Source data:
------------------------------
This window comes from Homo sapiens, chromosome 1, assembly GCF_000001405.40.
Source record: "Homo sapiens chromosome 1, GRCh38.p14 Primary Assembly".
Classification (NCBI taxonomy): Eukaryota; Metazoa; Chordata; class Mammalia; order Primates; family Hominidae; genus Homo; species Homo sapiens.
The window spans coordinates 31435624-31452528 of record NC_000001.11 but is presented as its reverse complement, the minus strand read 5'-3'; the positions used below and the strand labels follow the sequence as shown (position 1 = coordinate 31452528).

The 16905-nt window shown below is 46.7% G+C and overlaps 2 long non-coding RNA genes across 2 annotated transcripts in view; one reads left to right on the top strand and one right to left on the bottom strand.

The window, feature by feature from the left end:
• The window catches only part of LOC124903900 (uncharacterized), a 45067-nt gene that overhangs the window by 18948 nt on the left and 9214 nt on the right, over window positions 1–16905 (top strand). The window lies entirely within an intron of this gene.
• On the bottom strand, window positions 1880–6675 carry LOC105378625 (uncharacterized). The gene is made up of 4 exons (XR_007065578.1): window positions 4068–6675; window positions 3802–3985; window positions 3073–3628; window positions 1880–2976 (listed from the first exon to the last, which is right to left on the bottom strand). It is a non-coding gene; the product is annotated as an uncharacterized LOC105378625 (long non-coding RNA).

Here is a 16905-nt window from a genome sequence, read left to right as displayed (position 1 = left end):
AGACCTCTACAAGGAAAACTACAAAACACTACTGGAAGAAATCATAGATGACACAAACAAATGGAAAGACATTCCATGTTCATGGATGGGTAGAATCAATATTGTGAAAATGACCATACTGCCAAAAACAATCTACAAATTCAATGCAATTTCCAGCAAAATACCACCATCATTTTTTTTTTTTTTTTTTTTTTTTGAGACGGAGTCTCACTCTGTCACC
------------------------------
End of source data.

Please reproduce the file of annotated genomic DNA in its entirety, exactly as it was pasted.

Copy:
This window comes from Homo sapiens, chromosome 1, assembly GCF_000001405.40.
Source record: "Homo sapiens chromosome 1, GRCh38.p14 Primary Assembly".
Classification (NCBI taxonomy): Eukaryota; Metazoa; Chordata; class Mammalia; order Primates; family Hominidae; genus Homo; species Homo sapiens.
The window spans coordinates 31435624-31452528 of record NC_000001.11 but is presented as its reverse complement, the minus strand read 5'-3'; the positions used below and the strand labels follow the sequence as shown (position 1 = coordinate 31452528).

The 16905-nt window shown below is 46.7% G+C and overlaps 2 long non-coding RNA genes across 2 annotated transcripts in view; one reads left to right on the top strand and one right to left on the bottom strand.

The window, feature by feature from the left end:
• The window catches only part of LOC124903900 (uncharacterized), a 45067-nt gene that overhangs the window by 18948 nt on the left and 9214 nt on the right, over window positions 1–16905 (top strand). The window lies entirely within an intron of this gene.
• On the bottom strand, window positions 1880–6675 carry LOC105378625 (uncharacterized). The gene is made up of 4 exons (XR_007065578.1): window positions 4068–6675; window positions 3802–3985; window positions 3073–3628; window positions 1880–2976 (listed from the first exon to the last, which is right to left on the bottom strand). It is a non-coding gene; the product is annotated as an uncharacterized LOC105378625 (long non-coding RNA).

Here is a 16905-nt window from a genome sequence, read left to right as displayed (position 1 = left end):
AGACCTCTACAAGGAAAACTACAAAACACTACTGGAAGAAATCATAGATGACACAAACAAATGGAAAGACATTCCATGTTCATGGATGGGTAGAATCAATATTGTGAAAATGACCATACTGCCAAAAACAATCTACAAATTCAATGCAATTTCCAGCAAAATACCACCATCATTTTTTTTTTTTTTTTTTTTTTTTGAGACGGAGTCTCACTCTGTCACC